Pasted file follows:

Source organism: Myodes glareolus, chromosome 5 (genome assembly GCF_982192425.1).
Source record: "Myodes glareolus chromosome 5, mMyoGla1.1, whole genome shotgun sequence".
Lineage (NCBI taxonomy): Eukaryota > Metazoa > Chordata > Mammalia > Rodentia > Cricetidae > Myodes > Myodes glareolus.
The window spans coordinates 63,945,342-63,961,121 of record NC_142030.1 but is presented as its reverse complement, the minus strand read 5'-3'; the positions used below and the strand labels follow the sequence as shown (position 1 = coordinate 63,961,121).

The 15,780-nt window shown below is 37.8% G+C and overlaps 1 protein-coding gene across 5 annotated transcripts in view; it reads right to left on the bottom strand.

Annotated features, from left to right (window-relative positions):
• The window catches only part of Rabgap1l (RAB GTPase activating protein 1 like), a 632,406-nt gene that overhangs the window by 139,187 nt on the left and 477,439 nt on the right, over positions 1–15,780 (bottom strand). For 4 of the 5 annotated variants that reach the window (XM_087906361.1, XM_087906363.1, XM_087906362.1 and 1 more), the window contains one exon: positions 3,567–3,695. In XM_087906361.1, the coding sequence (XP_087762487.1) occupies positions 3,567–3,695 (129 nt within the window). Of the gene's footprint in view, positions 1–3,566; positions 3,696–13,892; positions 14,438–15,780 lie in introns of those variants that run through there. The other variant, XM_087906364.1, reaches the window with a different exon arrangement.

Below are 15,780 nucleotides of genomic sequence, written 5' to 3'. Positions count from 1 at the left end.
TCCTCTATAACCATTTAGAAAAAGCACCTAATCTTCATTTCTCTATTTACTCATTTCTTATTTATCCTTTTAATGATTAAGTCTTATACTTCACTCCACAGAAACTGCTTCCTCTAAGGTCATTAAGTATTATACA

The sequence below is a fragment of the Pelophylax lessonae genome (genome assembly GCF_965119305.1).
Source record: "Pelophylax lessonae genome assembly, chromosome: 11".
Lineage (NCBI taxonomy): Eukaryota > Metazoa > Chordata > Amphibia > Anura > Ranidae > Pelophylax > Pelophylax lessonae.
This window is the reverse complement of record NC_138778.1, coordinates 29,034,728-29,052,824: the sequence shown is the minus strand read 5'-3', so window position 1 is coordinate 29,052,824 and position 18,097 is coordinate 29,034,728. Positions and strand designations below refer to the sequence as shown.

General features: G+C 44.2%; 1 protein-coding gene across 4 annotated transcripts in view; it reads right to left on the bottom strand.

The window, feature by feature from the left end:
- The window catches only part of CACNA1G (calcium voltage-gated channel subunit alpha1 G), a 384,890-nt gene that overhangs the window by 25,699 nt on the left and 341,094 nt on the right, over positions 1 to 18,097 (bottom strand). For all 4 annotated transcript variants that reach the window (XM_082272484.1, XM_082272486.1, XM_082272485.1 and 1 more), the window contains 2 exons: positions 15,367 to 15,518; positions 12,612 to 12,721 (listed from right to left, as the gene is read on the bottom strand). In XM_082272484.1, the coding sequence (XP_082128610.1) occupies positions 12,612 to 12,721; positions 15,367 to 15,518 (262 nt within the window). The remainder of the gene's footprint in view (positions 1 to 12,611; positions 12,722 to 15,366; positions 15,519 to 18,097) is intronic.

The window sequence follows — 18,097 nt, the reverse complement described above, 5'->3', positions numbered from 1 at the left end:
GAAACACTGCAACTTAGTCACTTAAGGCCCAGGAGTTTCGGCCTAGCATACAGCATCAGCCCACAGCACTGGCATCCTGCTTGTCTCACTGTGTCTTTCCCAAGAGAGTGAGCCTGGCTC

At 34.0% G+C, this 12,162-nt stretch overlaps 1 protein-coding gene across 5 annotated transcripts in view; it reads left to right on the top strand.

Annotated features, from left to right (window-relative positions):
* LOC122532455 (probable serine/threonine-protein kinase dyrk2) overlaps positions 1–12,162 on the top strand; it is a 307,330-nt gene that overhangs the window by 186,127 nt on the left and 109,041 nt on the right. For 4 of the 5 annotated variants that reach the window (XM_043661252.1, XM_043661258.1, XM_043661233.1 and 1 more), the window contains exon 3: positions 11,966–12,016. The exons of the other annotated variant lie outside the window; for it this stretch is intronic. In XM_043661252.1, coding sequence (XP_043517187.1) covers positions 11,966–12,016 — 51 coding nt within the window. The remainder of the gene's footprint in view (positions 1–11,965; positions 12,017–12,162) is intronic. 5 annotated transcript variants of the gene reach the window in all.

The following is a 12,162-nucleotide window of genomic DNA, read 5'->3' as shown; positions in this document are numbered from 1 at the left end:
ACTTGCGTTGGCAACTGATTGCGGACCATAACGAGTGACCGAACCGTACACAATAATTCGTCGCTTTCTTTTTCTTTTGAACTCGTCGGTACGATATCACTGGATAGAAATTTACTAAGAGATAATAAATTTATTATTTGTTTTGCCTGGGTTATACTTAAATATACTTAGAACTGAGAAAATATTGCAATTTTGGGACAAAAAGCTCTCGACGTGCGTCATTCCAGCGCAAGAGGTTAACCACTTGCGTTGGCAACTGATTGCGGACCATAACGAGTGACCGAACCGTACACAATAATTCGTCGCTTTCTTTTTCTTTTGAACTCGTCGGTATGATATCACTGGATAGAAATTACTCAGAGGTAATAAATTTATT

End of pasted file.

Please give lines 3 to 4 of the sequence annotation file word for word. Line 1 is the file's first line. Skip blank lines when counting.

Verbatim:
Lineage (NCBI taxonomy): Eukaryota > Metazoa > Chordata > Mammalia > Rodentia > Cricetidae > Myodes > Myodes glareolus.
The window spans coordinates 63,945,342-63,961,121 of record NC_142030.1 but is presented as its reverse complement, the minus strand read 5'-3'; the positions used below and the strand labels follow the sequence as shown (position 1 = coordinate 63,961,121).